It costs $175 per month to become a member.  Members who pay by the quarter get a $25 discount.  Or for $50 you get five day passes.  Kops says day passes have become popular, especially for people who only work in Ithaca a few days per month.  Including day pass members the business currently boasts the equivalent of 15 members, but Kops is hoping to grow the business to regular monthly memberships.  Prospective members can work at Studio West for a day for free to experience the benefits for themselves.

"That's our best marketing tool, giving people a free day at Studio West," he says.  "If you're interested in seeing if Studio West is for you, fill out the contact form on the Web site or call me and set up a time to see the space and work here for a day."

Members are given a door code so they can use the space day or night, 24/7.  The only exception is when there is an evening event scheduled.  He says that the private office and conference room could be used during events if members don't mind the noise.  Kops schedules music events and a gallery night himself, and rents the space for outside events as well.  He views the events as marketing opportunities because they bring people into the space to see what is available.

"I would really love for Studio West to get to 30 members," he says.  "At that point all of the business overhead would be covered.  All of our insurance, our water service, our Internet would be covered and I would be able to pay myself a salary that would cover my basic living expenses.  Then I would be able to approach my software development from a place of what do I want to be building and who do I want to be working with."

Kops develops software in the space himself, collaborating with Pugh on some projects.  He says it is a way to separate his software development business from his personal life.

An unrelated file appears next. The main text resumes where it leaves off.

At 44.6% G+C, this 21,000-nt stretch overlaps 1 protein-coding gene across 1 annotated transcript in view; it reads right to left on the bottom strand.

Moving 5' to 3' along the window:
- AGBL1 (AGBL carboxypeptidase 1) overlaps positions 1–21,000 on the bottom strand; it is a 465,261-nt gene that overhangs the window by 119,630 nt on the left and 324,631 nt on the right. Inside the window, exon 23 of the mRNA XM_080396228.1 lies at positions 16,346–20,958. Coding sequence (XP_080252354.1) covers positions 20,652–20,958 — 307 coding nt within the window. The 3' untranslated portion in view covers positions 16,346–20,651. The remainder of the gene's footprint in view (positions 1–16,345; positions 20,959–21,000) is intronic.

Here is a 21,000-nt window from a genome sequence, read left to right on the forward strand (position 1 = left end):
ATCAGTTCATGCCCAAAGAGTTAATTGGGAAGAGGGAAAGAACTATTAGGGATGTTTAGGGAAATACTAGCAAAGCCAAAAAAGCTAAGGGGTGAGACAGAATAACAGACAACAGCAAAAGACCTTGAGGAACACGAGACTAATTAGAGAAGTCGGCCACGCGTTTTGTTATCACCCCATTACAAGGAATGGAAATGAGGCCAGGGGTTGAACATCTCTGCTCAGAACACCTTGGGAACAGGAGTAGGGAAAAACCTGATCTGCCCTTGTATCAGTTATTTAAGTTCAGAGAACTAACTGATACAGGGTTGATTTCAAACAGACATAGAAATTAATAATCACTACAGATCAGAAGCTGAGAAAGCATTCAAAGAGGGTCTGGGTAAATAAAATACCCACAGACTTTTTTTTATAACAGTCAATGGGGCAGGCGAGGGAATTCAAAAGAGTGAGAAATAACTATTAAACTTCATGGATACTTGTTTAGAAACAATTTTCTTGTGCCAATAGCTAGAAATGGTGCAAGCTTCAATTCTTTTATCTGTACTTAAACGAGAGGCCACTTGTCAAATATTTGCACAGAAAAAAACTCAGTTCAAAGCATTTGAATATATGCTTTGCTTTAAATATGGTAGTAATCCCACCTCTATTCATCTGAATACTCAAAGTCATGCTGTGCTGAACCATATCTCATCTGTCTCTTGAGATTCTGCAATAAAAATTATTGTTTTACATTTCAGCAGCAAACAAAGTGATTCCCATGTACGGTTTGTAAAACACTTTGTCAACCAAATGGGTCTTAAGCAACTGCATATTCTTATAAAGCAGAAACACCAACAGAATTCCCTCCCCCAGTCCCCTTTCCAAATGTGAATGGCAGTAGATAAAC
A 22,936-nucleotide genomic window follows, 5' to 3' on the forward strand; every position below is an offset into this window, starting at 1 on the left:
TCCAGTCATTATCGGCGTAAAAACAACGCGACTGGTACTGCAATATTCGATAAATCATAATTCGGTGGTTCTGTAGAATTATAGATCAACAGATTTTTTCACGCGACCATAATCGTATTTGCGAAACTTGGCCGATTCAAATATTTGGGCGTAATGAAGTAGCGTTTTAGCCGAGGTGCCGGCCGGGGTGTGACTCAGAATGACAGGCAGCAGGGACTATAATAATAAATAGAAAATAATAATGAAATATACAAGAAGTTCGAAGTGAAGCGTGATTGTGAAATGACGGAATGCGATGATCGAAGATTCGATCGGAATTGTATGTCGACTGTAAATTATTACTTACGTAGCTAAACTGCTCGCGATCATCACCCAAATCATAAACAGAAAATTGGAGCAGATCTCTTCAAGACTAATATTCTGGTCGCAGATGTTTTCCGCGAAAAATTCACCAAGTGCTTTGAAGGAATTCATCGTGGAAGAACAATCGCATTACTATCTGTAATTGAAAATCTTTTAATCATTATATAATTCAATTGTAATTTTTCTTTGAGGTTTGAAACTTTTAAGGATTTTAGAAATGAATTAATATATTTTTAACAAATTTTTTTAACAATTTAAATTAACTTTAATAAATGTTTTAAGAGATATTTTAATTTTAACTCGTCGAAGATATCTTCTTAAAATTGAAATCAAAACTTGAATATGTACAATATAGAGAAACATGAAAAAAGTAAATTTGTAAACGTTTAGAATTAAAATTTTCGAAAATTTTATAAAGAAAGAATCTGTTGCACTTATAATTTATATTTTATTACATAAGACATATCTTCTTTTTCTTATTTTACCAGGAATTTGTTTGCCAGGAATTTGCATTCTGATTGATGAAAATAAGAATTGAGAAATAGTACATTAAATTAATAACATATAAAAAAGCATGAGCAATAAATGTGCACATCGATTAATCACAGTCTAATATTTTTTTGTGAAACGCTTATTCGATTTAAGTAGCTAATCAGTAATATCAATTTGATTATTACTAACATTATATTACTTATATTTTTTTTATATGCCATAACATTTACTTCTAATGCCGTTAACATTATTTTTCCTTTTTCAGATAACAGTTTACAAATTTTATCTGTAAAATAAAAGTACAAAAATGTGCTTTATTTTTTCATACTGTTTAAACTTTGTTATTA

"I'm super-glad to not work out of my home," he says.  "I needed Studio West because working at home was detrimental to my family.  It was detrimental to my sanity.  I wanted a place where work 'at work.'  So having Studio West has created a really healthy separation for the most part."

sw_kopsGreg Kops at Studio West

Kops is aggressively marketing the business with special events, mailings, and a new Web site.  A two year anniversary event was a way to interest potential members, and Kops credits the Thumbs Up BNI (Business Networking International) chapter with building the business, attracting members from the BNI group, and from people they tell about the space. 

"I'm seeing more interest through my Web site," he says.  "As people start to recognize that things are happening here I want the brand of Studio West to be one of excitement and creativity, self determination and motivation.  In that sense I am the brand ambassador for Studio West, because those are all my values."

Kops says he loves the co-working model because he is inherently a social person, and because his life mission statement is that he creates space for people, metaphorically and physically.

"I really enjoy creating space for things to happen," he says.  "I always like the idea that Studio West is a place where things happen.  Having a place where business and work happens, having a place where art happens, having a place where music happens... that's a resource of mine.  After an event when almost everyone has left.. how cool is this that I have a space downtown where I can hang out with my friends?  It's beautiful and has great colors and it's night time... I really like having the space and I really like being able to make that space available to my community and my friends."